Israel puts Gaza’s deaf people in extreme danger

Kids may not know anything about sign language when they start at the school, but they are extremely fast at learning (Saara Mansikkamäki - MEE)

Ruwaida Amer

The Electronic Intifada  /  October 29, 2021

Mahmoud Abu Namous has just become a father for the first time.

His daughter was born in September following an extremely stressful pregnancy. The worst stress was during the 11 days when Israel carried out a major attack against Gaza in May.

Mahmoud is deaf. His wife Fatma Dhaher had to remind him regularly that he should stay away from windows in their Gaza City home during those dangerous days.

He had to confine himself within those parts of their home where he would be less vulnerable as explosions occurred.

Mahmoud shared Fatma’s fear each time she heard a blast. “I could sense it from her facial expressions,” he said.

The attack brought back painful memories. Mahmoud and his family were uprooted from their home during a previous Israeli offensive in the summer of 2014.

Mahmoud was preparing for his high school exams at that time. He recalls being “so frustrated and tired” that his mother’s warning to leave their home immediately barely registered with him.

The family’s home was destroyed after they evacuated it.

Lacking adequate support, some deaf people went to considerable lengths to be properly informed about what was happening in May of this year. TV stations generally did not show sign language interpreters on screen during news programs.

“Afraid and anxious”

Mahmoud tried to fill the gap by gathering what information he could find and making sign language videos of his own. He posted those videos on Instagram, so that other deaf people in Gaza could watch them.

Both Saadia Miqdad and her husband Izz al-Den are deaf. During the May attack “I felt that I was in terrible danger whenever the house shook,” Saadia said. “But I did not know where the bombs were landing.”

Saadia lives in Gaza City but has family in the Khan Younis area of southern Gaza. “They understand sign language, so I could communicate with them by video during the attack,” she said. “But the connection was unreliable because of electricity cuts and because we only had internet access some of the time.”

Hiba Abu Jazar is a deaf community activist living in Rafah, near Gaza’s border with Egypt. She recalled how members of her family were “constantly telling us to be careful” during the May attack.

“When there was shelling near my house, we were able to escape to my uncle’s place because it was safer,” she said. “I was very afraid because I could not hear what was happening.”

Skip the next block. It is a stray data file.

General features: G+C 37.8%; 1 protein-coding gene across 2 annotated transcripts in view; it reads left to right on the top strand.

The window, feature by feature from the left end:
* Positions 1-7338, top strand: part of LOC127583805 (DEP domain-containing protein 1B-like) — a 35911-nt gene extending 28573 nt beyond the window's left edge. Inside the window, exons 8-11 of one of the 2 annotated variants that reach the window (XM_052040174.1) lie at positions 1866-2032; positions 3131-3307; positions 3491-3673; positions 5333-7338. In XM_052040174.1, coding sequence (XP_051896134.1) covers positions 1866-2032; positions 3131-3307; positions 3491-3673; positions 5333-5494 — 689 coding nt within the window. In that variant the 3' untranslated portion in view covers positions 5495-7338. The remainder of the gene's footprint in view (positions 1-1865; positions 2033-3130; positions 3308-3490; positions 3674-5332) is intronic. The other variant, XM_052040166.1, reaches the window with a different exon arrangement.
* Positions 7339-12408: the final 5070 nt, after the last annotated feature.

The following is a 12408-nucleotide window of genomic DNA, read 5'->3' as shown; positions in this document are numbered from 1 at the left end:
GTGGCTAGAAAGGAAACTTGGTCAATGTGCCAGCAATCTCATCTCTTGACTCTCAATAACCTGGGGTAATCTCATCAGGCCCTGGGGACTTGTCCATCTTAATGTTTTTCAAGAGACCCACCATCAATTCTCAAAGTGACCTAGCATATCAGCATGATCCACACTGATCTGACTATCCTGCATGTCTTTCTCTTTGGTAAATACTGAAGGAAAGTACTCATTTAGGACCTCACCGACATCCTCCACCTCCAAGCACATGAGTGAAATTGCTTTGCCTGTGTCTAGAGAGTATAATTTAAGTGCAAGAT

In the early stages of the attack, she and her sisters viewed photos and videos of atrocities on the internet.

“That made us feel even more afraid and anxious,” she said. “So we decided to stay away from the news. It was only a temporary solution, but it gave us a bit more courage to keep going.”

Marginalized

The Atfaluna Society for Deaf Children in Gaza City conducted a survey of 102 people shortly after a ceasefire brought an end to Israel’s bombardment in May. More than 84 percent of those surveyed had a disability.

More than 38 percent of respondents replied that their homes were slightly damaged. Another eight percent stated that the damage to their homes was severe.

Almost 19 percent replied that their movements were curtailed during the attack and they could not fulfill their basic needs as a result.

Umayma Helles, a sign language teacher, spent most of the 11 days during which Gaza was attacked trying to provide deaf people with emotional support.

Deaf people, she explained, “constantly feel that they are marginalized by society.” That sense of marginalization exacerbated the fears of many deaf people in May.

“Most of the deaf people in Gaza are unemployed,” Helles added. “There are many jobs they could do but because they are deaf, they are rarely accepted. This is not good. It makes them feel frustrated and lose hope.”

An additional problem is that deaf people have in many cases not received counseling since the attack. “Psychologists and social workers must learn sign language so that they can run support sessions for people with hearing disabilities,” Helles said.

Nagla Muhammad is a mother of six children living in Khan Younis. As Naglaa is deaf, she relied on her 11-year-old daughter Shams to explain in sign language what was happening during the May offensive.

“It was very difficult because my children were screaming from the sounds of the missiles,” Nagla said. “I tried to stay beside them all the time, to hug and hold them. I often sat crying in fear. But my husband always reassured me that the attack would end and we would survive.”

Ruwaida Amer is a journalist based in Gaza